Is It Bad to Breathe in Drano?

No doubt, Drano is one of the most effective drain cleaners. It cleans even tough drain clogs like magic. But there’s a saying, “Every good thing comes with something bad as well.”

And this is applicable in the case of Drano too. There are several disadvantages to using Drano, and most of them are that it’s hazardous and risky.

As we all know that Drano if comes into contact with human skin, can ultimately damage it. But if we keep the direct contact with Drano aside, there’s another concern that many people aren’t clear about.

That is, whether breathing the fumes of Drano is terrible for the health. I’ll discuss this in this article to clear out all your confusion. So give it a read!

Quick Answer

Indeed yes, Drano has the potential to harm a person if inhaled as it can be caustic to the sensitive tissues of the nasal passage and the throat.

If you inhale the strong fume spread from Drano, it will immediately cause your nose and throat to burn.

The skins of both the throat and the nose of the human body are skinny and sensitive. Moreover, the tissue of these places is also very soft.

That’s why, while the skin of the other parts doesn’t visibly get injured due to the toxicity of the chemicals in Drano, the nose and the throat get affected very soon.

Besides, if you stay with the fumes of Drano and inhale it for too long, it can even affect or damage your lungs.

Very toxic fumes of Drano may damage nasal tissues and lungs
Very toxic fumes of Drano may damage the skin, nasal tissues, and lungs of humans.

And sometimes, the situation might get even worse if the fumes from the Drano reaching the lungs get mixed up with oxygenated blood and spread to the whole body through the bloodstream.

If such things happen, it causes multiple health complications and increases the risk of fatal diseases like cancer.

Why Breathing in Drano Bad?

Drano contains a lot of chemicals that are very toxic and harmful to the health of human beings. The ingredient that majorly contributes to the toxicity of Drano is Sodium Hydroxide.

Sodium Hydroxide is also called caustic soda commonly. Thus, as you can see, it is even named caustic because of its highly caustic properties.

This very chemical has the potential to completely burn the human skin or rip it off, making it thinner gradually.

This is why breathing Drano being completely unaware of its dangers, has led to many health risks and complications among people.

These health complications include fatal issues, primarily from shortness of breath, increased heart rate, coughing, irritation in the eyes, vision problems, even asthma, and redness of the skin.

Again, many times caustic soda and other ingredients of Drano, like bleach and lye, can cause painful stomach cramps when the fumes are inhaled.

Moreover, if your house consists of a pregnant, sick, or nursing member, inhaling the fumes from Drano can lead to devastating health outcomes for them.

Also, keep your children away from Drano’s fumes, as children’s skins are more sensitive and softer than adults’ and get affected very quickly, even with the slightest contact.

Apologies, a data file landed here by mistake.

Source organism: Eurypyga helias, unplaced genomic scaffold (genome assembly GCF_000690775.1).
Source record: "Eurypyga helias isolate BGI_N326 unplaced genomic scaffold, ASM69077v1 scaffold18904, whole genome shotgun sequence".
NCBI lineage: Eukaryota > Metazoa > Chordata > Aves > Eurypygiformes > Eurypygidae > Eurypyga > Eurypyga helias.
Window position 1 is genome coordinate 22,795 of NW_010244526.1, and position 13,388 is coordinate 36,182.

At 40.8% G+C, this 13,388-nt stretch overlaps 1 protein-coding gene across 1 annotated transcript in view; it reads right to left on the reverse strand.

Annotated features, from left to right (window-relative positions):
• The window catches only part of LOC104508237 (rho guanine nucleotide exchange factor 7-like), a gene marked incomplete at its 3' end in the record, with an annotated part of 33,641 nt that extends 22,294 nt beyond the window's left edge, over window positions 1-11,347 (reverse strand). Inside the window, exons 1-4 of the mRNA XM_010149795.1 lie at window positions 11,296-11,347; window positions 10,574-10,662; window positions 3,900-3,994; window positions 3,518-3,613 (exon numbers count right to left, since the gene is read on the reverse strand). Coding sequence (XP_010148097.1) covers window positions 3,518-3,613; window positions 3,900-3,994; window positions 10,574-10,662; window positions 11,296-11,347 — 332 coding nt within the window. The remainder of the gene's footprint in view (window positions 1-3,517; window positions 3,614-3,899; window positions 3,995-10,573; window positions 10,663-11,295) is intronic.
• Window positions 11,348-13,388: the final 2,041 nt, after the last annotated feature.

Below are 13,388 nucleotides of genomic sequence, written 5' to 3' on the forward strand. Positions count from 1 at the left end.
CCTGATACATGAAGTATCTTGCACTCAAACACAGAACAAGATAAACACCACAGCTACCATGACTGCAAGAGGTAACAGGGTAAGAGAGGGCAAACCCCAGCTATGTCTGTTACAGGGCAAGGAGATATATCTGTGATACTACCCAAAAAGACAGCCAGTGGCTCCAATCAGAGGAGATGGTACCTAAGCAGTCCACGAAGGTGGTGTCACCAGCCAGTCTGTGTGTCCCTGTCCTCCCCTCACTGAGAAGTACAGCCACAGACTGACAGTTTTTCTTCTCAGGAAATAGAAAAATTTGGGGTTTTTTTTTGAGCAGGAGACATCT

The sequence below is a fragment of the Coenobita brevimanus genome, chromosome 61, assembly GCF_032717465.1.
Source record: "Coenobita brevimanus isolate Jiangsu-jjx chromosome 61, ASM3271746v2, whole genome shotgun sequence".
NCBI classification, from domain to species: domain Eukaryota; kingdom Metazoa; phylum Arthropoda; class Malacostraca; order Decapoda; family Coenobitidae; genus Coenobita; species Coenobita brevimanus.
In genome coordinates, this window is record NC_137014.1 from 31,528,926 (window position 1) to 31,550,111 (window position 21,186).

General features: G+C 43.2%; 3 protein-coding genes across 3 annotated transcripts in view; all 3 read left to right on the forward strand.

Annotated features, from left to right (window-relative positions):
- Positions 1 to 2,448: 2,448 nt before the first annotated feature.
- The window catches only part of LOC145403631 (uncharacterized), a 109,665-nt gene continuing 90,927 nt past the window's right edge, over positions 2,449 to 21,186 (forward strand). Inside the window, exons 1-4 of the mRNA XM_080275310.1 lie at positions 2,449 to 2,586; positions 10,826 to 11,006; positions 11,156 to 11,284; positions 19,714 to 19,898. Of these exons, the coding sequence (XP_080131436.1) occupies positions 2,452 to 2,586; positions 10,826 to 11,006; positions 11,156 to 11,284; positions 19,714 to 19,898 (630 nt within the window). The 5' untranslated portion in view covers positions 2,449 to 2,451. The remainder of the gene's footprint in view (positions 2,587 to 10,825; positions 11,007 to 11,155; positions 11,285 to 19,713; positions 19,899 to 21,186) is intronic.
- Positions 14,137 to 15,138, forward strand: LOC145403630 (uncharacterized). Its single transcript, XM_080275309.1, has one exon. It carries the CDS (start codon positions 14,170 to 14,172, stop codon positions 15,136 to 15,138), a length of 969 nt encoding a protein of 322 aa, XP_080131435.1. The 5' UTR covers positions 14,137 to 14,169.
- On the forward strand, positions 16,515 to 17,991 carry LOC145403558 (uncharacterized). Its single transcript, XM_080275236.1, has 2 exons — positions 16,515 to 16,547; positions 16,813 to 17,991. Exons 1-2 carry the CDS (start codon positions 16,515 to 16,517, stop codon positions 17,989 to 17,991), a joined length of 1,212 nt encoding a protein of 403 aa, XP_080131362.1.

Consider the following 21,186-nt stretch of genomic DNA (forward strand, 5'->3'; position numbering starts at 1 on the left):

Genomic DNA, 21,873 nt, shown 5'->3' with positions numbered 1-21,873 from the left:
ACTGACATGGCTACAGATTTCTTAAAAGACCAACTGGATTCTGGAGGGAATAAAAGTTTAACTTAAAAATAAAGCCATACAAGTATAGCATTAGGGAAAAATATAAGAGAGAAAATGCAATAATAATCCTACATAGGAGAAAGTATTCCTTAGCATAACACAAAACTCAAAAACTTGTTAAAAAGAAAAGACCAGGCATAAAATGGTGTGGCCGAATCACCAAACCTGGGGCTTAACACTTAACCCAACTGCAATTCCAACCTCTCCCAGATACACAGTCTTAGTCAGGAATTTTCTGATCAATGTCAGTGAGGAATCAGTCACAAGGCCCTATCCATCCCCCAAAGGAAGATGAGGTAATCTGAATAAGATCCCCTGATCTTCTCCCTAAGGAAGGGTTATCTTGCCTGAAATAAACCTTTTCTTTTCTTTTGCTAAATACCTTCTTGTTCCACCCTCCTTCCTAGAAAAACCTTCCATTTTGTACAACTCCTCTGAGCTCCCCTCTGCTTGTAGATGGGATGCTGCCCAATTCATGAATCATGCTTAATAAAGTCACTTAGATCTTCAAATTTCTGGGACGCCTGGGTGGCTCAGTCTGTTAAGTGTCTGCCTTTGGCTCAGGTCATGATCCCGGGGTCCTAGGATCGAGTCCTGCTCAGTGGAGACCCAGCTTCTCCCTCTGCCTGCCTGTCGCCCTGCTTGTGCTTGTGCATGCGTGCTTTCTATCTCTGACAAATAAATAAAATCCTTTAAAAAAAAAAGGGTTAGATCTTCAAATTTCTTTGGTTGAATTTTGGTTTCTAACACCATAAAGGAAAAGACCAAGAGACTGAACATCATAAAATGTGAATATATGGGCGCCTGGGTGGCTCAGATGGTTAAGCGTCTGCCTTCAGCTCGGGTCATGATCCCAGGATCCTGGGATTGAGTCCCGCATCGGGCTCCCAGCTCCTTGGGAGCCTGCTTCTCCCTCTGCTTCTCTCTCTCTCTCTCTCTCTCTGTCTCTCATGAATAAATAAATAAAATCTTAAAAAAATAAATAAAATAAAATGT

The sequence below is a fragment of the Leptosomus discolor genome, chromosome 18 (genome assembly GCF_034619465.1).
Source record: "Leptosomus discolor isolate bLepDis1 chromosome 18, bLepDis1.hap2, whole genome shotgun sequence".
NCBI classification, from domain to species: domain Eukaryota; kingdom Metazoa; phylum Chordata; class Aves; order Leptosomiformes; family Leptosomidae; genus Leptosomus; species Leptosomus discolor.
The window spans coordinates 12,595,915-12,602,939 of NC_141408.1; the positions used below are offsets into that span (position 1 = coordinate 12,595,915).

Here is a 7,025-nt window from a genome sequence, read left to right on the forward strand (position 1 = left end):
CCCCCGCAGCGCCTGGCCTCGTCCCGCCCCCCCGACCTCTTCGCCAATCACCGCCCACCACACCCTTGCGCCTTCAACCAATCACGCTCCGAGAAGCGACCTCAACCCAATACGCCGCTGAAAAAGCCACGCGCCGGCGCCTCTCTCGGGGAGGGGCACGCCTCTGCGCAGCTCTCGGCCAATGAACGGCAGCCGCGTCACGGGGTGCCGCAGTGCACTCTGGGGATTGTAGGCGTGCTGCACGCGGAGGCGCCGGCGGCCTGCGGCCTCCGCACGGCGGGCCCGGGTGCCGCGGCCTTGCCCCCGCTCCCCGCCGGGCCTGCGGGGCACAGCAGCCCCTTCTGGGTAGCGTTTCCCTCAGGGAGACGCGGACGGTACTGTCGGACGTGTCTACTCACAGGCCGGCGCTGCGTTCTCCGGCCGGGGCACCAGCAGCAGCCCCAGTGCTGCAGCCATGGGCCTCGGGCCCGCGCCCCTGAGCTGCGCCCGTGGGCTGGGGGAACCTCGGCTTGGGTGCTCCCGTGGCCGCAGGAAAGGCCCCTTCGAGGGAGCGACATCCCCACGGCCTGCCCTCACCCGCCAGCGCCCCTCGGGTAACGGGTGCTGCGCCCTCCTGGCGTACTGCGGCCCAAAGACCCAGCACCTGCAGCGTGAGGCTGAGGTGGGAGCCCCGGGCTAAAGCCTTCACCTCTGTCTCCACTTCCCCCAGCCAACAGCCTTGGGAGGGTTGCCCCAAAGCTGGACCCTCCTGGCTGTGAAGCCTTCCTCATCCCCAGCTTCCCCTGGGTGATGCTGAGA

How to Get Rid of Drano Smell?

By now, you have got an idea that the fumes of Drano are very harmful to the health if inhaled. That is why it is essential to get rid of it as soon as possible after applying Drano.

But for removing the Drano smell, you will have to be extra cautious as you might get exposed to it very quickly.

So, wear face masks, gloves, and protective clothes before taking steps to eliminate the toxic fume from Drano. Done? Now, start with the process of removing the Drano smell.

Wear goggles, masks, and heat-proof cleaning coats to coveras much as possible
Wear goggles, masks, gloves, and protective cloths to cover as much as possible

Ensure you remove the smell, and toxic fume from Drano after your drain is completely clean.

Because through this process, you will be neutralizing the effect of Drano. And so, it will be unable to further its work of clearing the clog.

First, remove any remaining residues of Drano around the drain hole using a cloth or paper towel.

After that, gently pour some white vinegar or lemon juice inside the drain to neutralize Drano. Be careful so the Drano doesn’t come back or splash with overflowing liquid.

Pour enough white vinegar or lemon juice so that it saturates the area of the drain. Then, let it sit for about 5 minutes.

Within this time, the vinegar or lemon juice will neutralize Drano and prevent it from spreading fumes and corroding the internal walls of the pipe.

After that, pour some water. If it’s a sink, bathtub, or shower drain, turn on the tap and let the water from the faucet run for about 30 seconds.

And then, use an absorbent cloth or wiper to wipe out the wet surface to remove as much moisture as possible. Dry the place completely after that.

Open all the windows near the area for proper ventilation so that the fume and smell can get away and also helps dry out the surface of the place.

Keep on checking whether the smell is lessening. If the scent doesn’t seem adequately removed within a day of the process, it is better to repeat it the next day.

Final Words

I hope I was able to help you with the details provided in this article about the lethality of Drano fumes.

Also, hopefully, the process I have mentioned above to remove the Drano fumes will help you recover from the problem.

At the end of the day, you caution that matters. Try not to use Drano unless there’s no other choice because health and safety should always come first.

Take care and stay safe!